In Ashes of Creation’s world, nations will ebb and flow and rise and fall, their vicissitudes commensurate with the greatness or insignificance of the players who comprise them. The actions of friends and foes alike will carve the history of the game’s worlds – and that’s the very specific part of Ashes of Creation I’d like to unpack today. It’s not just the actions of friends that will shape your experience, but enemies as well.
As a long time fan of the original The Secret World, I jumped at the opportunity to get my hands on the beta for the game’s upcoming relaunch as Secret World Legends, even though it’s now distressingly liberated from its former article “the”. And when I got the chance to have someone from Funcom come along to show me the ropes, well, that was even better!
One of the biggest and most impactful changes to MMORPG design over the last decade is one that’s gotten remarkably little attention: the shift from skill based character progression to character level based progression. This was a shift that brought with it not just significant changes to the way characters are progressed and designed, but a mandate on the types of content that an MMO’s virtual world would offer going forward. As its grip on MMO design coalesced over time, I would argue that this mandate has largely resulted in consequences that did more harm than good.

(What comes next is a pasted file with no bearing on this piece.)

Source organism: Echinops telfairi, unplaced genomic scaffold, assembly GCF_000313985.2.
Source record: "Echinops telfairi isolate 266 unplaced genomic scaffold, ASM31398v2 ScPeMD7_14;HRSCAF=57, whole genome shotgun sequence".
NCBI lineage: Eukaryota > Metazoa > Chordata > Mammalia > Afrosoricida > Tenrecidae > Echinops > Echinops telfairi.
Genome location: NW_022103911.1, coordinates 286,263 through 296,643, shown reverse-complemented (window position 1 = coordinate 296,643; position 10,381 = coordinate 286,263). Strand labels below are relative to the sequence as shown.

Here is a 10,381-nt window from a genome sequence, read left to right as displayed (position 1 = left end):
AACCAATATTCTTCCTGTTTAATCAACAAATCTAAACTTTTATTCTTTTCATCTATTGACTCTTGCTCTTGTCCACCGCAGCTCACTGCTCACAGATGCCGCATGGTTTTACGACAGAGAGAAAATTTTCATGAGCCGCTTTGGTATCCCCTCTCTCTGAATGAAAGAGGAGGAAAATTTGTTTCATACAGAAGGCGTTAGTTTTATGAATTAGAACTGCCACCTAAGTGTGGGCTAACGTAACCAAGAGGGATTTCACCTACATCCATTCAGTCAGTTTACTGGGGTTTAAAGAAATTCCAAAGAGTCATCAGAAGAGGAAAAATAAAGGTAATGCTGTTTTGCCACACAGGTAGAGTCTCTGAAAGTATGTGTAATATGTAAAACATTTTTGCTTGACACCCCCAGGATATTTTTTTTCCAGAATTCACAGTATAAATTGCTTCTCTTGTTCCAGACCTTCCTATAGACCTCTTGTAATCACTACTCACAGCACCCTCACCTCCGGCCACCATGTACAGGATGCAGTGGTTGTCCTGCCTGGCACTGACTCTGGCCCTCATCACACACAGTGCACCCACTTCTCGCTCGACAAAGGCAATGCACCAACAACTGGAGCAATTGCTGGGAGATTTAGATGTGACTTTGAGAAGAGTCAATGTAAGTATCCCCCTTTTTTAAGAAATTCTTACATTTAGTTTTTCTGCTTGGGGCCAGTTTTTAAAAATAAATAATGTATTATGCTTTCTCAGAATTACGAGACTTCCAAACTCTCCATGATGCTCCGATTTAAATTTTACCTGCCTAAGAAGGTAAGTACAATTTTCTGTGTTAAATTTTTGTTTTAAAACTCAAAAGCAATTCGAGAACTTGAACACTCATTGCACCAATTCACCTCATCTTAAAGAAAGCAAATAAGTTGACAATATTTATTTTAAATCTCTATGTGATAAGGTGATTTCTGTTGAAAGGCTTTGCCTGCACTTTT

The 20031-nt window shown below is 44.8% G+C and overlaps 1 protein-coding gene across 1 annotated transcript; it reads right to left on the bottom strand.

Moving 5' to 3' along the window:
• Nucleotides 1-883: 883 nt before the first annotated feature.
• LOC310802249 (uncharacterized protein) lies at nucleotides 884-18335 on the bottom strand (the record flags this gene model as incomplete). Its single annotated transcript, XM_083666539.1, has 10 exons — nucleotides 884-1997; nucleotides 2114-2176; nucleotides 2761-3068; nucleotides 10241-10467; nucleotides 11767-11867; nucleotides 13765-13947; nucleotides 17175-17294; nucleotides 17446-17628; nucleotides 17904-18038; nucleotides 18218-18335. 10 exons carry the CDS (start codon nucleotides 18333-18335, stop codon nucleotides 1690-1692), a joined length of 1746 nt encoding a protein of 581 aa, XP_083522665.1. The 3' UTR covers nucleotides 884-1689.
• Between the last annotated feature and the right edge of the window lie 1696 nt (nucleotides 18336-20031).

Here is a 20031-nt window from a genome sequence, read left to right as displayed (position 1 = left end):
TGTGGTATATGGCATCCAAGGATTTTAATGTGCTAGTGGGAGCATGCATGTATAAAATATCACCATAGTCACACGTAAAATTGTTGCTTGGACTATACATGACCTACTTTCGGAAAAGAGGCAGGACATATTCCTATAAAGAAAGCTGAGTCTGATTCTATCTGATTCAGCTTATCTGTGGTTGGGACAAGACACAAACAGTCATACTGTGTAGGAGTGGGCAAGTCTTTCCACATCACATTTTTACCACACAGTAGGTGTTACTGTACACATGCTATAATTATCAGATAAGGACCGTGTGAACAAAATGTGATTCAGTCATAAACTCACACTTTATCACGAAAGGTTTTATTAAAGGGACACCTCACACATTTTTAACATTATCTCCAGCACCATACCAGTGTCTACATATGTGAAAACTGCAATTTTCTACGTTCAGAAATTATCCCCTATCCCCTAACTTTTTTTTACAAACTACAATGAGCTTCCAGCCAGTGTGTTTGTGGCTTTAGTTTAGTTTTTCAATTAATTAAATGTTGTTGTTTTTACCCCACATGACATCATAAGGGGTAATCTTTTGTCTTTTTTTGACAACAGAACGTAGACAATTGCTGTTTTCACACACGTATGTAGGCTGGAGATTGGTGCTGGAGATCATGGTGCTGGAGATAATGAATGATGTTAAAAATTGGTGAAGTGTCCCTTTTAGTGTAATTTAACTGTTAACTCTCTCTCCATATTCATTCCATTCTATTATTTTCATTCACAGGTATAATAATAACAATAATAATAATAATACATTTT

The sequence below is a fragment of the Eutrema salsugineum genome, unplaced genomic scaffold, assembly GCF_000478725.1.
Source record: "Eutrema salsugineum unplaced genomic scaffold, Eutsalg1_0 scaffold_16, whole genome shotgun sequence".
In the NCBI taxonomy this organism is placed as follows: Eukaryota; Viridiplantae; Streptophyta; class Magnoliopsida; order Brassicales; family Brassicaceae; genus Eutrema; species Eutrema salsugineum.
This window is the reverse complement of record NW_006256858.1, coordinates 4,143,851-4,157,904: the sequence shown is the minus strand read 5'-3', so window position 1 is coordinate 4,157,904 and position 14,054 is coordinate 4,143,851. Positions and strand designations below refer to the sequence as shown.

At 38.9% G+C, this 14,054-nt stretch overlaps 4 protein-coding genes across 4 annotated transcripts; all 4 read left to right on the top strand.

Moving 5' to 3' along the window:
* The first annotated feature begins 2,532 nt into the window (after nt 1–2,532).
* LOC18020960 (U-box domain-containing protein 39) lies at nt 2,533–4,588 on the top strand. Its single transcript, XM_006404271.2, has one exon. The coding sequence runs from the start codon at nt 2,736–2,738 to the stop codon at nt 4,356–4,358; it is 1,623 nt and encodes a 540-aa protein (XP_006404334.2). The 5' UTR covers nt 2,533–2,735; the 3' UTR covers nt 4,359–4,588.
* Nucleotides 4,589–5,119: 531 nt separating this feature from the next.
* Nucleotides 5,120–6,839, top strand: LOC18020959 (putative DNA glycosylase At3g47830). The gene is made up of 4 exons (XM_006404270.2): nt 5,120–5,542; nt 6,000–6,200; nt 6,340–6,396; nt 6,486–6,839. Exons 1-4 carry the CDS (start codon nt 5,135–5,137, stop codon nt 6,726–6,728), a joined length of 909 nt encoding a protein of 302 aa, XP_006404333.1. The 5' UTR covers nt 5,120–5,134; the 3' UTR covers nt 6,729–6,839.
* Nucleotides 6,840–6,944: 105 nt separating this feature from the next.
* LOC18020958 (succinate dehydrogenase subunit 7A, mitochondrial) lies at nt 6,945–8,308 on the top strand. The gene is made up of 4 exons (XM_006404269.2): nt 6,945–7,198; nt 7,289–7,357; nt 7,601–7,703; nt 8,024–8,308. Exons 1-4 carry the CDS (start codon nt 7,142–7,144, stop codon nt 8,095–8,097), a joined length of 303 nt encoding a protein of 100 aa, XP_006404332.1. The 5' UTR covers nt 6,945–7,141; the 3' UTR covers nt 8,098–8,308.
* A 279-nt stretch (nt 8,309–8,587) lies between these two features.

One of the more surprising developments in my recent check-in with Crowfall was just how much the game’s starting experience feels like a survival title these days. Now that’s not to say that it doesn’t also feel like an MMO, but from the very beginning, when you start with nothing and have to forage to craft your first items, to the very end, when neglecting your hunger meter can severely impact your gameplay, the influence of the burgeoning survival genre can be felt. Even knowing it would be there, just how prominently it features still managed to take me by surprise.
It was March, 2015. The beginnings of what would turn out to be a prolonged contraction of game development in the MMO space were starting to become apparent, and the throbbing disappointments from the rote, development via mad-lib style themeparks of the past were still fresh in mind. I looked desperately for something new – and that’s when Crowfall made its debut.
The Elder Scrolls Online’s slow march to its June 6th expansion release continues ever onward, with more and more information being drip fed to the hyped up masses as we get closer and closer to the day we return to Morrowind.
Our Editor in Chief here at MMOGames, Nick Shively, recently had the opportunity to visit the headquarters of ZeniMax Online Studios for a behind the scenes look at The Elder Scrolls Online’s upcoming Morrowind expansion.
So The Elder Scrolls Online just announced its first expansion, and naturally it’s already found itself entangled at the center of the game community’s drama du jour. Now as much I love to get into the ol’ whining on the internet, in this case, I find the drama a lot less interesting than the potential questions it raises.